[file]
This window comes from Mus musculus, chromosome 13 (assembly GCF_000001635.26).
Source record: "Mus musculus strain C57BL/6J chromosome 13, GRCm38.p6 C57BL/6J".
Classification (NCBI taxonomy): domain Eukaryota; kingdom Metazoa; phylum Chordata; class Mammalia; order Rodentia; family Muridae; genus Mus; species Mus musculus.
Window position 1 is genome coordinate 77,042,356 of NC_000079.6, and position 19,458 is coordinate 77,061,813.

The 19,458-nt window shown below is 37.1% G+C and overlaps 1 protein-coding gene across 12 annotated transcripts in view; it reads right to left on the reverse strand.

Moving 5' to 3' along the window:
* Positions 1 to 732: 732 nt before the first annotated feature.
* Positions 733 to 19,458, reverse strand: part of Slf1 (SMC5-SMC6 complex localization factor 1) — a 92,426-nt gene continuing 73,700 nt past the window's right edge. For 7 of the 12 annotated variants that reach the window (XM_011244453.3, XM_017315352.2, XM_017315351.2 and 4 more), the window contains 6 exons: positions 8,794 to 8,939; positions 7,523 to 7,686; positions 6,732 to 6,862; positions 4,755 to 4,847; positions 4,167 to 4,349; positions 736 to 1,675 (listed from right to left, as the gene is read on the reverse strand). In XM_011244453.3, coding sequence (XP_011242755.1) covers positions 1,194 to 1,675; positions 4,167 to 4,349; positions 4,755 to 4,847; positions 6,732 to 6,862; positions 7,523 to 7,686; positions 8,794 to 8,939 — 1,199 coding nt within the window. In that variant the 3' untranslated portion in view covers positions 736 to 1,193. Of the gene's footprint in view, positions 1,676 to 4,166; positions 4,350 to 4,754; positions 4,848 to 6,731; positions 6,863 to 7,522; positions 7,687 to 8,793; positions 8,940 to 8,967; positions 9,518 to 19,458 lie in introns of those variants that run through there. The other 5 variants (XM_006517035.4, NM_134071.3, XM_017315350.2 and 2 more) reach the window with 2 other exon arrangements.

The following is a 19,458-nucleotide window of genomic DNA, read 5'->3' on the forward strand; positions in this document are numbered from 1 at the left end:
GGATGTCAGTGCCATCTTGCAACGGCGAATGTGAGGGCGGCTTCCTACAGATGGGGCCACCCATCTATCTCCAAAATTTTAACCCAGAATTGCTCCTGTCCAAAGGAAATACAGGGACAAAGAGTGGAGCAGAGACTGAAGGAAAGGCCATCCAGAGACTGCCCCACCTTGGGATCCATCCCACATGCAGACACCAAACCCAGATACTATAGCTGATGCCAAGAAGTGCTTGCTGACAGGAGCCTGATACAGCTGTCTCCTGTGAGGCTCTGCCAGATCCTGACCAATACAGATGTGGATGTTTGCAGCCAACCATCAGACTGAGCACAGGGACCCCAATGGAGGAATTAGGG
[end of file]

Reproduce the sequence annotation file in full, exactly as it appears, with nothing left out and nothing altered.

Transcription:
This window comes from Mus musculus, chromosome 13 (assembly GCF_000001635.26).
Source record: "Mus musculus strain C57BL/6J chromosome 13, GRCm38.p6 C57BL/6J".
Classification (NCBI taxonomy): domain Eukaryota; kingdom Metazoa; phylum Chordata; class Mammalia; order Rodentia; family Muridae; genus Mus; species Mus musculus.
Window position 1 is genome coordinate 77,042,356 of NC_000079.6, and position 19,458 is coordinate 77,061,813.

The 19,458-nt window shown below is 37.1% G+C and overlaps 1 protein-coding gene across 12 annotated transcripts in view; it reads right to left on the reverse strand.

Moving 5' to 3' along the window:
* Positions 1 to 732: 732 nt before the first annotated feature.
* Positions 733 to 19,458, reverse strand: part of Slf1 (SMC5-SMC6 complex localization factor 1) — a 92,426-nt gene continuing 73,700 nt past the window's right edge. For 7 of the 12 annotated variants that reach the window (XM_011244453.3, XM_017315352.2, XM_017315351.2 and 4 more), the window contains 6 exons: positions 8,794 to 8,939; positions 7,523 to 7,686; positions 6,732 to 6,862; positions 4,755 to 4,847; positions 4,167 to 4,349; positions 736 to 1,675 (listed from right to left, as the gene is read on the reverse strand). In XM_011244453.3, coding sequence (XP_011242755.1) covers positions 1,194 to 1,675; positions 4,167 to 4,349; positions 4,755 to 4,847; positions 6,732 to 6,862; positions 7,523 to 7,686; positions 8,794 to 8,939 — 1,199 coding nt within the window. In that variant the 3' untranslated portion in view covers positions 736 to 1,193. Of the gene's footprint in view, positions 1,676 to 4,166; positions 4,350 to 4,754; positions 4,848 to 6,731; positions 6,863 to 7,522; positions 7,687 to 8,793; positions 8,940 to 8,967; positions 9,518 to 19,458 lie in introns of those variants that run through there. The other 5 variants (XM_006517035.4, NM_134071.3, XM_017315350.2 and 2 more) reach the window with 2 other exon arrangements.

The following is a 19,458-nucleotide window of genomic DNA, read 5'->3' on the forward strand; positions in this document are numbered from 1 at the left end:
GGATGTCAGTGCCATCTTGCAACGGCGAATGTGAGGGCGGCTTCCTACAGATGGGGCCACCCATCTATCTCCAAAATTTTAACCCAGAATTGCTCCTGTCCAAAGGAAATACAGGGACAAAGAGTGGAGCAGAGACTGAAGGAAAGGCCATCCAGAGACTGCCCCACCTTGGGATCCATCCCACATGCAGACACCAAACCCAGATACTATAGCTGATGCCAAGAAGTGCTTGCTGACAGGAGCCTGATACAGCTGTCTCCTGTGAGGCTCTGCCAGATCCTGACCAATACAGATGTGGATGTTTGCAGCCAACCATCAGACTGAGCACAGGGACCCCAATGGAGGAATTAGGG